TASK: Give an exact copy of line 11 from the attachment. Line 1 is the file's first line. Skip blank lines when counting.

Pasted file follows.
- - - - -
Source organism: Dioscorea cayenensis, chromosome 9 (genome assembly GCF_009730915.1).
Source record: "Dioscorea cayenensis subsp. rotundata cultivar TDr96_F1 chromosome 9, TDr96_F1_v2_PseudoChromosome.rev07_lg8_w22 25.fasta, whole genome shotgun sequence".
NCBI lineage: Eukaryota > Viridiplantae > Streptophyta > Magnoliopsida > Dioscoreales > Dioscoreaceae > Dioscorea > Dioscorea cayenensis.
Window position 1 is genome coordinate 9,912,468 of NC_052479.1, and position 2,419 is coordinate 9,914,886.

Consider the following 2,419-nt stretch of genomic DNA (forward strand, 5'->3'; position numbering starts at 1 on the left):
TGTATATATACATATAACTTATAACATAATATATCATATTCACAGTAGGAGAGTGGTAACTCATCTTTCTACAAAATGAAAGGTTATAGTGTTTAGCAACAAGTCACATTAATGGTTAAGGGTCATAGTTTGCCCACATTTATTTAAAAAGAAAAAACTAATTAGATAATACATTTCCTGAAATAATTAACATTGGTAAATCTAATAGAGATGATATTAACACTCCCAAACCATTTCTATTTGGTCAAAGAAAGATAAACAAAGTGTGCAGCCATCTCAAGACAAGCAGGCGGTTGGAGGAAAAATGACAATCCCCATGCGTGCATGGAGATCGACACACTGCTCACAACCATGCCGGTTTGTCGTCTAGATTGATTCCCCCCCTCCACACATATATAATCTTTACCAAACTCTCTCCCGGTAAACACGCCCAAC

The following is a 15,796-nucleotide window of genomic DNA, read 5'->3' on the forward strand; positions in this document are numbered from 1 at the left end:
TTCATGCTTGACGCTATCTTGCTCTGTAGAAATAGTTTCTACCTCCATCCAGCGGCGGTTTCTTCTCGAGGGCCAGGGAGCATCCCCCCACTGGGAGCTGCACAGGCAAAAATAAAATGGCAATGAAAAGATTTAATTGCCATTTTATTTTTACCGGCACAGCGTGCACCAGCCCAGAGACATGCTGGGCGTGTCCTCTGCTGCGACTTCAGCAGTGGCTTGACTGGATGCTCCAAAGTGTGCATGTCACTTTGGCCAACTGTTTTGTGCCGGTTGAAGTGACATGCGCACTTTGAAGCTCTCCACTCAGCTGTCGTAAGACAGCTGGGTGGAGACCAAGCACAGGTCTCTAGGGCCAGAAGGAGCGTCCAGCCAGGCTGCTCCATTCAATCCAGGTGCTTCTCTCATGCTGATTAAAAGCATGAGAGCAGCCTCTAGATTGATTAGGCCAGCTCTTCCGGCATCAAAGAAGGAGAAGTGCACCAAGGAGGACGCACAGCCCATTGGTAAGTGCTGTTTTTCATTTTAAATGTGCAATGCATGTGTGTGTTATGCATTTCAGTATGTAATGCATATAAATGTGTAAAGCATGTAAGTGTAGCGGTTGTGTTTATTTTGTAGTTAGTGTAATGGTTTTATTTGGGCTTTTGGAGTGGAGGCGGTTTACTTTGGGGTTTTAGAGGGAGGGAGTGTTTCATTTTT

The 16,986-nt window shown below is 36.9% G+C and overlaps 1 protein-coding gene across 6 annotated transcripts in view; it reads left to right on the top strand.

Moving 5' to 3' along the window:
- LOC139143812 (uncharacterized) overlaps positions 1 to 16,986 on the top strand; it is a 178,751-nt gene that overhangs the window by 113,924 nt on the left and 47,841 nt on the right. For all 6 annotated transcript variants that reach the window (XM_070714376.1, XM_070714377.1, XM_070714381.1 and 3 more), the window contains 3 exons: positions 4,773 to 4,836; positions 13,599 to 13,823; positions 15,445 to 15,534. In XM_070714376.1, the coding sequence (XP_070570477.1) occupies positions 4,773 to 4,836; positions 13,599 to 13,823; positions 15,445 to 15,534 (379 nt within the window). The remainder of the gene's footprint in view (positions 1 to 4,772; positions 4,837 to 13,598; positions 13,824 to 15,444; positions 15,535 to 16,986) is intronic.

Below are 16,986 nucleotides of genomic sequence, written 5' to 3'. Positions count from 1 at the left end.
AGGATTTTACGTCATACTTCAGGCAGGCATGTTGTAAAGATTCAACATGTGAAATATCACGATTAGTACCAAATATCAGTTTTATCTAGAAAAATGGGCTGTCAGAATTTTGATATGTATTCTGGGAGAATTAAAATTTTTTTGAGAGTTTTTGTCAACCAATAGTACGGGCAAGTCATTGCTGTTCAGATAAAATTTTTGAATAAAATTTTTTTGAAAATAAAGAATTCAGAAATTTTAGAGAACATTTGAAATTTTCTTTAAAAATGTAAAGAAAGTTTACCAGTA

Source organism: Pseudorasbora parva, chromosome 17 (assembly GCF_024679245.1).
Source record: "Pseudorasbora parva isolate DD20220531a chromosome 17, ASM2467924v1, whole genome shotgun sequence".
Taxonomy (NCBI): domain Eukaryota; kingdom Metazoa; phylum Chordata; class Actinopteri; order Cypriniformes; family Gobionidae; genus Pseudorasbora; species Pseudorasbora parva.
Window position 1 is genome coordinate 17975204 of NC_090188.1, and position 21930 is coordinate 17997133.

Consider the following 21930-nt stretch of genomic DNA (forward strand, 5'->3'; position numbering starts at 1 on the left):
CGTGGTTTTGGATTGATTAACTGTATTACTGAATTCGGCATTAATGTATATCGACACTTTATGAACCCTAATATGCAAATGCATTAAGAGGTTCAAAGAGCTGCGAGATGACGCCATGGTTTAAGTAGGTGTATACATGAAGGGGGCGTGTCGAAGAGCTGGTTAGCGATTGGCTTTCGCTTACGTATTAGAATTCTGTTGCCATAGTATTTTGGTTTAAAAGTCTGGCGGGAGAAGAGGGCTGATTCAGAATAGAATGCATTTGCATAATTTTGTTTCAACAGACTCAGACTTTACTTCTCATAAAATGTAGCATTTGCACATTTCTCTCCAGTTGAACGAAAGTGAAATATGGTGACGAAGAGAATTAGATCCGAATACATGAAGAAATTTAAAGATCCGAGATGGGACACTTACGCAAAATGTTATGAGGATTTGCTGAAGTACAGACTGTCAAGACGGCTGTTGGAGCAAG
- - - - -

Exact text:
- LOC139143812 (uncharacterized) overlaps positions 1 to 16,986 on the top strand; it is a 178,751-nt gene that overhangs the window by 113,924 nt on the left and 47,841 nt on the right. For all 6 annotated transcript variants that reach the window (XM_070714376.1, XM_070714377.1, XM_070714381.1 and 3 more), the window contains 3 exons: positions 4,773 to 4,836; positions 13,599 to 13,823; positions 15,445 to 15,534. In XM_070714376.1, the coding sequence (XP_070570477.1) occupies positions 4,773 to 4,836; positions 13,599 to 13,823; positions 15,445 to 15,534 (379 nt within the window). The remainder of the gene's footprint in view (positions 1 to 4,772; positions 4,837 to 13,598; positions 13,824 to 15,444; positions 15,535 to 16,986) is intronic.